Ocean Roundup: Acidification Masking Shark Smelling Abilities, New Fishery Rule to Protect Endangered Albatross, and More - Oceana USA
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2014-09-10 00:00:00

Ocean Roundup: Acidification Masking Shark Smelling Abilities, New Fishery Rule to Protect Endangered Albatross, and More

NOAA has proposed a new rule to for West Coast commercial fishermen that intends to the endangered short-tailed albatross, a seabird whose numbers are down to 1,200 individuals. The rule requires fishermen to deploy streamer lines, already required off Alaska and Hawaii, which would scare off albatross from eating bait. The Associated Press

– New research shows that seagrass may protect marine life from ocean acidification. Researchers looked at shell-forming organisms in both normal and acidic waters around seagrass, and found that the organisms thrived in acidic waters in the presence of seagrass. Science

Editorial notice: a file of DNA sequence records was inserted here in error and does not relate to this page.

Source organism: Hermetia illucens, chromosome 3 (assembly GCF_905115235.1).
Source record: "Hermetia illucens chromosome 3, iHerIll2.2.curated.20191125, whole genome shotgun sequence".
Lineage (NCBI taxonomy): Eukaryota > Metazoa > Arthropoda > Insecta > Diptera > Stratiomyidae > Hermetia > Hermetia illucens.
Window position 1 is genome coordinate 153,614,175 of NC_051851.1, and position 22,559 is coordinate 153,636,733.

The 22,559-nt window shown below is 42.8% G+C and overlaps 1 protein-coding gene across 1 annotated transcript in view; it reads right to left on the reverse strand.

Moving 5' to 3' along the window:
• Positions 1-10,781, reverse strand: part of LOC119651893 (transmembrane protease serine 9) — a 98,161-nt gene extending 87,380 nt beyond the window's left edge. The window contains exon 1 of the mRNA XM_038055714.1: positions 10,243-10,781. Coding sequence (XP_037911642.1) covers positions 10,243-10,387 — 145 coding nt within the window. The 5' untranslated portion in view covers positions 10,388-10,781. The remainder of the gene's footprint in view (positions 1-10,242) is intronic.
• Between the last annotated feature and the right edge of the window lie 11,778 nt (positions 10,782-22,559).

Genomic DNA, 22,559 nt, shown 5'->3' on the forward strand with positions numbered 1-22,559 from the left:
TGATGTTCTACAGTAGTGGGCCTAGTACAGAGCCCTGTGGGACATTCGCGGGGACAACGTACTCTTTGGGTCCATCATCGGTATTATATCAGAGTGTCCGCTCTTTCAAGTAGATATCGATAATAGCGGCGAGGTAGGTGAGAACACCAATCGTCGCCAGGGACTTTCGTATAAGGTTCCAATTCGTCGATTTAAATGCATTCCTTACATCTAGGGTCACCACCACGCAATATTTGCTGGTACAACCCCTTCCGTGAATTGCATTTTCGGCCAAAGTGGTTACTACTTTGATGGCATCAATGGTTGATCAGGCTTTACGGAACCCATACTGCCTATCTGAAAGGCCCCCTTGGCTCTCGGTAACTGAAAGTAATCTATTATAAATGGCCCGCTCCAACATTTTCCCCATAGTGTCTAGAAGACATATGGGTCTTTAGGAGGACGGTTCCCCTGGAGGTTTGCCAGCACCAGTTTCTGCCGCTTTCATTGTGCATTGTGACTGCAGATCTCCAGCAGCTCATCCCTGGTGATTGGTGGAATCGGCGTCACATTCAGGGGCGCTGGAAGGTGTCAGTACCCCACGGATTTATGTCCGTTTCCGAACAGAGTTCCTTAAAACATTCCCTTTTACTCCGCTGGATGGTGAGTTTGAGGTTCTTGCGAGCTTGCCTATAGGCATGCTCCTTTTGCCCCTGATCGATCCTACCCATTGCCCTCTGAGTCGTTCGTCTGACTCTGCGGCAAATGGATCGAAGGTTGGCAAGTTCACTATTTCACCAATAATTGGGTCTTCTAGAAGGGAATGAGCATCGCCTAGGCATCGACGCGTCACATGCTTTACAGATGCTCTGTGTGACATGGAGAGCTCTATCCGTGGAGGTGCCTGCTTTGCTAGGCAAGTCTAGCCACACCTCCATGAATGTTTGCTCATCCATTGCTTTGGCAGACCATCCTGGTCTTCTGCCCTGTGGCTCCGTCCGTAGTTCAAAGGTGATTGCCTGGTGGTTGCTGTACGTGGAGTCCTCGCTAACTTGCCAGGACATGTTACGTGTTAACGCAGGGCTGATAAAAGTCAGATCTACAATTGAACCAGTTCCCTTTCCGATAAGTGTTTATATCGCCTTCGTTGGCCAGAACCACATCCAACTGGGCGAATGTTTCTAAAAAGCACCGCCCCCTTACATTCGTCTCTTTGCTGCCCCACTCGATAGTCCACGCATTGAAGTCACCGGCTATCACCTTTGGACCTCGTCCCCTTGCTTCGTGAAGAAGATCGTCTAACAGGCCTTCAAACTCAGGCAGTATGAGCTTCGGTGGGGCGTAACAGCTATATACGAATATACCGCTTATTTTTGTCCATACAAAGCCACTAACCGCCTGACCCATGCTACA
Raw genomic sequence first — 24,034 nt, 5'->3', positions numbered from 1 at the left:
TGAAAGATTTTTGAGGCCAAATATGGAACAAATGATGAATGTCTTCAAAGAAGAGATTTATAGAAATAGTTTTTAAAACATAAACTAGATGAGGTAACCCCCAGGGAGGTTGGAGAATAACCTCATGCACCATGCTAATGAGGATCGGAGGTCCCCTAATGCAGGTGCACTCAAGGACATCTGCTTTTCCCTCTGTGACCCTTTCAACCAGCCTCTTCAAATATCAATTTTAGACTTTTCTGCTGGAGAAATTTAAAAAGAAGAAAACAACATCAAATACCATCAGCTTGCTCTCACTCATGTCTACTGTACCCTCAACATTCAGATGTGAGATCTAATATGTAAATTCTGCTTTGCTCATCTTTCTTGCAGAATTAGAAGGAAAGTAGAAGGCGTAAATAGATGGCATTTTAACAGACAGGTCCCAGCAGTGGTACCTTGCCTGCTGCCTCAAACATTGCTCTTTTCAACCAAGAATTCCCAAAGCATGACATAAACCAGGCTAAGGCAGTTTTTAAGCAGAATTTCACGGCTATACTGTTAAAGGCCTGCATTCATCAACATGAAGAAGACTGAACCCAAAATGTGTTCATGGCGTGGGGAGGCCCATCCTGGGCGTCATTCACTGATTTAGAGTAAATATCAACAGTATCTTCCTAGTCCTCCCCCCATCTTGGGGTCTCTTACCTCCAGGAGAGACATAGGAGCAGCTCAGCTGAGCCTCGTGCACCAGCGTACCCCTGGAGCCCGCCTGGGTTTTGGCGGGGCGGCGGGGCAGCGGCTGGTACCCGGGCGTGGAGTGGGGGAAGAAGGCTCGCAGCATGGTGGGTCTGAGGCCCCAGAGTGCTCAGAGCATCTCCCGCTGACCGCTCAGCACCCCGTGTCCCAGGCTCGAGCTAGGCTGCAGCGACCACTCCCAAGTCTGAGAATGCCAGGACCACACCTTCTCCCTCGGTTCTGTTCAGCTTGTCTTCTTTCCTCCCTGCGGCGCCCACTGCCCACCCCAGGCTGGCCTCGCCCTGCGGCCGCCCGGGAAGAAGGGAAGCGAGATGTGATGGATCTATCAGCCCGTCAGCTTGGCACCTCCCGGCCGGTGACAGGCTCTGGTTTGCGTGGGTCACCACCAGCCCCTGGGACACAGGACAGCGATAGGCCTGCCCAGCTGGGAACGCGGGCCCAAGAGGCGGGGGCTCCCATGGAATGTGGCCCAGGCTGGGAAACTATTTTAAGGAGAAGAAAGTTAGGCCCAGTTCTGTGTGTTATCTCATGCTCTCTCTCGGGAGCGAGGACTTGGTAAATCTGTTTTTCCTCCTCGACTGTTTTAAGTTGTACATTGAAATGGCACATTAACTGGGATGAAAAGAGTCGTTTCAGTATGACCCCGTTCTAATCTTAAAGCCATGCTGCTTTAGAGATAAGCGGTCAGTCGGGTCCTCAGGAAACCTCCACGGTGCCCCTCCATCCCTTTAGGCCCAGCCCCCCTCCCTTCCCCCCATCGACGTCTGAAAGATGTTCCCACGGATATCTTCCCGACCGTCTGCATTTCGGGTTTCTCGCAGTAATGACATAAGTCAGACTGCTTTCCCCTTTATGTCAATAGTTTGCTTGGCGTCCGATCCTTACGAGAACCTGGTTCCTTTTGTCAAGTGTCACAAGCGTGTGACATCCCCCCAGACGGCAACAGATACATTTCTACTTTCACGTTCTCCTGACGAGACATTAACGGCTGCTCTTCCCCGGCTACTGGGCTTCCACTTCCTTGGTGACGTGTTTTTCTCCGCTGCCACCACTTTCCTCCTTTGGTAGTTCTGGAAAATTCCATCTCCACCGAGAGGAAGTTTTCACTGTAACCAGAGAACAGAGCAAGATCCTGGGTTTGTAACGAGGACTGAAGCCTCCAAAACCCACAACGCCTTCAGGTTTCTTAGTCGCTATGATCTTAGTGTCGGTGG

– New research shows that coral trout’s hunting patterns may be associated with high level intelligence that was previously thought to just exist in chimpanzees and humans. Researchers found that the trout pick moral eels to help them hunt—a tactic that seems simple but is actually rather complex. Wired

Long known to engage in cannibalism, researchers say they have finally found out why, and how, octopuses do so. Octopus has more protein-per-gram than other prey sources, and it also takes less energy to forage for, unlike other prey sources like mussels that require octopuses to expend energy opening their shells. The Dodo

– A new study found that ocean acidification may impact sharks’ abilities to forage. Researchers say that acidifying waters may impact the smooth dogfish’s ability to smell prey, and that they’re not the only species that will see this effect. The Washington Post